About the project

House
Rachel Whiteread
25 October 1993 - 11 January 1994

In the late nineteenth century, Grove Road was a typical row of terraced houses of the kind built throughout the East End of London. Some of the road was destroyed in the Second World War and by the 1950s the area was covered with temporary housing. As new tower blocks were built the prefabs were removed.

By the early 1990s the terrace was no more - the final houses were demolished in early 1993. From the interior of the last remaining house, Rachel Whiteread made an extraordinary sculpture.

Completed in autumn of 1993 and demolished in January 1994, House attracted tens of thousands of visitors and generated impassioned debate, in the local streets, the national press and in the House of Commons.

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James Lingwood: The story

"It was impossible to imagine that it would be quite as contentious."

It began, an idea without a name, in the quiet of Rachel Whiteread's studio in East London. And it ended several years later, a sculpture called House, demolished in the full glare of the world's media. House always had the potential to be a contentious work of art. But in my first conversations with Rachel Whiteread in the summer of 1991, it was impossible to imagine that it would be quite as exposed, quite as contentious as things turned out; and that its transition from private projection to public phenomenon would be so dramatic and so quick.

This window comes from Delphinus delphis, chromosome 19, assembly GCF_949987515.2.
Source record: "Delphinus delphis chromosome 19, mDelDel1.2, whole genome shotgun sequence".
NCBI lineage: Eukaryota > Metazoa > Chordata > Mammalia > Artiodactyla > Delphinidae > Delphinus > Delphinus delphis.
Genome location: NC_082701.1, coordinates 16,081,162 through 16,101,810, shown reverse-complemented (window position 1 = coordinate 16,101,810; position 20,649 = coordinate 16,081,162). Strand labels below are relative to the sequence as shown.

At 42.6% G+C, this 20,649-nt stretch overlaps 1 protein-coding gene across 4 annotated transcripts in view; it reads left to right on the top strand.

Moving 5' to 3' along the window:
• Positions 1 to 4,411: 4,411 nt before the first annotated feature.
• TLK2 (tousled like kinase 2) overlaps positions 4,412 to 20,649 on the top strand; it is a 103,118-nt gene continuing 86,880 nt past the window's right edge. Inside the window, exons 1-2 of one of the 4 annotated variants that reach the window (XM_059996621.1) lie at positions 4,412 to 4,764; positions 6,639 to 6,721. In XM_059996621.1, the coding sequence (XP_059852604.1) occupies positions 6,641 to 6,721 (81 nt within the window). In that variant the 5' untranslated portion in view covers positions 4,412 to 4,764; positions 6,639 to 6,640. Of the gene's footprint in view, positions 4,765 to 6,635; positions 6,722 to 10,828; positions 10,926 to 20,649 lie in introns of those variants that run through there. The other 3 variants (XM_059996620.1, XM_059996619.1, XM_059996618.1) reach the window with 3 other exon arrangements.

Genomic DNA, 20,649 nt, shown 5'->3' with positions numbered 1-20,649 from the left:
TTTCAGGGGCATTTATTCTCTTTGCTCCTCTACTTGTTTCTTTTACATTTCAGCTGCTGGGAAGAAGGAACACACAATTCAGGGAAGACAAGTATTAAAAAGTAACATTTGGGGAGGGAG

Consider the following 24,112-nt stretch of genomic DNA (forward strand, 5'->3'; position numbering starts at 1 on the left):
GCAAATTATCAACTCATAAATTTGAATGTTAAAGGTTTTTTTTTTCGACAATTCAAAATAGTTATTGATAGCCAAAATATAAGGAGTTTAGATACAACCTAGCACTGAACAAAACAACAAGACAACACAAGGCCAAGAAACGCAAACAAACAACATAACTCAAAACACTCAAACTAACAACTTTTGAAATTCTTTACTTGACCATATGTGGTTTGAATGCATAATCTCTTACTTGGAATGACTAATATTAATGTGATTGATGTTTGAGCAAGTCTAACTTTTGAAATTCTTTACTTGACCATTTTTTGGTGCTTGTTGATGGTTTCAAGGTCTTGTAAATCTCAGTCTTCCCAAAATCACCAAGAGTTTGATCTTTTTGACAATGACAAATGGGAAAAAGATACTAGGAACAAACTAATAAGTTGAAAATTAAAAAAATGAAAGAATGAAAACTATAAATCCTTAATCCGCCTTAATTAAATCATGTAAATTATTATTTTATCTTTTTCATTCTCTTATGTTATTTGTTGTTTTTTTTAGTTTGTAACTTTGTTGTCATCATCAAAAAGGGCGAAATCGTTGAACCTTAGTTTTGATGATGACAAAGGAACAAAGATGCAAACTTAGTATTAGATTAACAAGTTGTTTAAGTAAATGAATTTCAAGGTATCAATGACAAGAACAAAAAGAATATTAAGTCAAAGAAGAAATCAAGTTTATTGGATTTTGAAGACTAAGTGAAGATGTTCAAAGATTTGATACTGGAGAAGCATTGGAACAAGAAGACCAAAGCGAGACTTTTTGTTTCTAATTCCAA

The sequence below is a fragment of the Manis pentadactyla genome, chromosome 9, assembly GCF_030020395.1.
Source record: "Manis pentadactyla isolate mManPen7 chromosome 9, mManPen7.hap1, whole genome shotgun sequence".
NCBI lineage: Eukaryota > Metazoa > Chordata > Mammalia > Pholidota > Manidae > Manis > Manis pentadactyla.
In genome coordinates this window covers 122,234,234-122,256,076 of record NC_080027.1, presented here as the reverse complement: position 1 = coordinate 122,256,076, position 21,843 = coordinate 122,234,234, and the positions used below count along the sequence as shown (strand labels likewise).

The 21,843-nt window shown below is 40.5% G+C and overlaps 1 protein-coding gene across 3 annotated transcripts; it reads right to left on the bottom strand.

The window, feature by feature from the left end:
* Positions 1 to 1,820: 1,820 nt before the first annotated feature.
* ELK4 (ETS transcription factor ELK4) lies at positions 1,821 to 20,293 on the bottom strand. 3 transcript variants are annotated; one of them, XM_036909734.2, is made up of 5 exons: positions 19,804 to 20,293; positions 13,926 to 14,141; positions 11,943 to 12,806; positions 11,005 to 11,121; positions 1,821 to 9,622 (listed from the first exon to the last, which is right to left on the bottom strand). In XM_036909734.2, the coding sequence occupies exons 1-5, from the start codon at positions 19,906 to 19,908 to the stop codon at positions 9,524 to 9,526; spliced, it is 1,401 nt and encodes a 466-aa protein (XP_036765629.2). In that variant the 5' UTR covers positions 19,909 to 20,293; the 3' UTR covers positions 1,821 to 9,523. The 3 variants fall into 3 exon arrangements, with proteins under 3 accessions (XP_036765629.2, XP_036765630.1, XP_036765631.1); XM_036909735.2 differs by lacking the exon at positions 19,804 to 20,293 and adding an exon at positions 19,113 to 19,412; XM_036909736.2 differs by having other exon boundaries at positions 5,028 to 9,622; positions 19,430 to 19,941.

House could have been made elsewhere, in a different place, at a different time; perhaps with another cast list and chorus. Indeed, Whiteread and I had looked at several other terraced houses in North and East London through 1992 without success.

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Iain Sinclair: Psychogeography

"Hard evidence of a past that never existed."

'What did your street look like in the past?'

One of the more useful ephemerals of the heritage industry is the Godfrey Edition of Old Ordnance Survey Maps: a largely Victorian patchwork intended for those 'who wish to explore London and its history'.

A canny piece of merchandizing to set alongside the repair and enlargement, in authentic sepia, of retrieved family photographs (not necessarily your own family); a painless method of acquiring a fraudulent pedigree, of airbrushing the warts of history and providing the hard evidence of a past that never existed. The folded scarlet repro featuring Bethnal Green & Bow (1894) nominates, as its cover illustration, a postcard of the Royal Hotel, Grove Road.

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